In the city of Ark, speech is constrained to five hundred sanctioned words. Speak outside the approved lexicon and face banishment. The exceptions are the Wordsmith and his apprentice Letta, the keepers and archivists of all language in their post-apocalyptic, neo-medieval world.
On the death of her master, Letta is suddenly promoted to Wordsmith, charged with collecting and saving words. But when she uncovers a sinister plan to suppress language and rob Ark’s citizens of their power of speech, she realizes that it’s up to her to save not only words, but culture itself. (taken from Goodreads)
I have mixed feelings about this book. I really can’t say why (maybe it’s the feel I got from the cover?), but I expected a lighthearted, sweet story. That does not describe this book at all. Really, it feels like 1984 or The Giver, but written for a younger demographic. It’s much more serious and thought provoking than I thought it would be.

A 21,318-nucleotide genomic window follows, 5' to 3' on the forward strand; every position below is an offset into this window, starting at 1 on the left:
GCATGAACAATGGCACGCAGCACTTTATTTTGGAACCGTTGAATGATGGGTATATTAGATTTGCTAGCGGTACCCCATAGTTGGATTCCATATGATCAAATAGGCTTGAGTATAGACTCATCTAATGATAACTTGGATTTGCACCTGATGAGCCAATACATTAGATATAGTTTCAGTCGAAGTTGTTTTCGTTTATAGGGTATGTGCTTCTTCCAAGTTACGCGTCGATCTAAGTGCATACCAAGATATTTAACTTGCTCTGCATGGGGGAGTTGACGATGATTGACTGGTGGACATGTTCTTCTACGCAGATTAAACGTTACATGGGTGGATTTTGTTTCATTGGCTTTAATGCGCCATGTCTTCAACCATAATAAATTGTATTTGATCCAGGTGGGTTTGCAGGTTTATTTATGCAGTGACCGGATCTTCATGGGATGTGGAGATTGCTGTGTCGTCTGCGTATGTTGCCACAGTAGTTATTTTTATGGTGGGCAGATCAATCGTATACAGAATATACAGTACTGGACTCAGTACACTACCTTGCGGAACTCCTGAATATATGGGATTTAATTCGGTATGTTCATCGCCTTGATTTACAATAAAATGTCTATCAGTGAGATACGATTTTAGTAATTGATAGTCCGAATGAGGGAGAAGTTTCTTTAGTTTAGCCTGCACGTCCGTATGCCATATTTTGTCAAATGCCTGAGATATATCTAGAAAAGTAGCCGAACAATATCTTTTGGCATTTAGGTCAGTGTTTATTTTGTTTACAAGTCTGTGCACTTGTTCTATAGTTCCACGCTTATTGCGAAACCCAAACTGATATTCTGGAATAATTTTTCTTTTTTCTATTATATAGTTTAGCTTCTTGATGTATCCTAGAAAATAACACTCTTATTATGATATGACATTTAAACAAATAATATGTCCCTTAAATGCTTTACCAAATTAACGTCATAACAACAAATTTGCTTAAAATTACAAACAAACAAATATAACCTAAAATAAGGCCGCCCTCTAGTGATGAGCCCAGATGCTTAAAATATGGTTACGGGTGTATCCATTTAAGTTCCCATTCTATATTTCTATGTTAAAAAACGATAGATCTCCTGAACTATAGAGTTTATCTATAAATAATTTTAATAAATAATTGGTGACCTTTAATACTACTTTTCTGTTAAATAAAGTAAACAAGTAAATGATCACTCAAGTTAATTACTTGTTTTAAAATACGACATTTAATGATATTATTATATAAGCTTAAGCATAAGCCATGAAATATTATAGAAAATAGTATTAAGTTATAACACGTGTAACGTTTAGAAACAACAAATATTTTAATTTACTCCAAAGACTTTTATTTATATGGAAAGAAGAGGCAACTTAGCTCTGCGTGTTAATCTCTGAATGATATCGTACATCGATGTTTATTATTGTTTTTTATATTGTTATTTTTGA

I did like the way this book brought to the fore how powerful words can be. Noa, the leader of the city of Ark, knows that words can be deceitful and dangerous, so he restricts the words that are allowed. It’s your typical dystopian novel in many respects: art and music are forbidden, and every aspect of life is tightly controlled. Letta, the main character, has to decide whether she will fall in line, or risk everything for the possibility of a different future.
I was surprised at some of the harshness of this book. If your child reads this, expect to have some deep conversations about it. That’s not necessarily a bad thing, though. I think kids can handle a lot more than we sometimes give them credit for. That being said, I did tell my ten year old to expect some heavy subject matter should he choose to read this. As of yet, he hasn’t.
The characters seemed to be developed just enough to not be one dimensional, but not much beyond that. I felt that the pacing of this book was a little off. The beginning went very slowly for me, while the ending seemed rushed. Some things were a little heavy-handed, such as the names (Ark; Noa). I think that makes it seem as though I disliked the book, but I didn’t. I thought it was a solid addition to the dystopian fiction genre. It’s just nothing new.
Have you read this book? What did you think?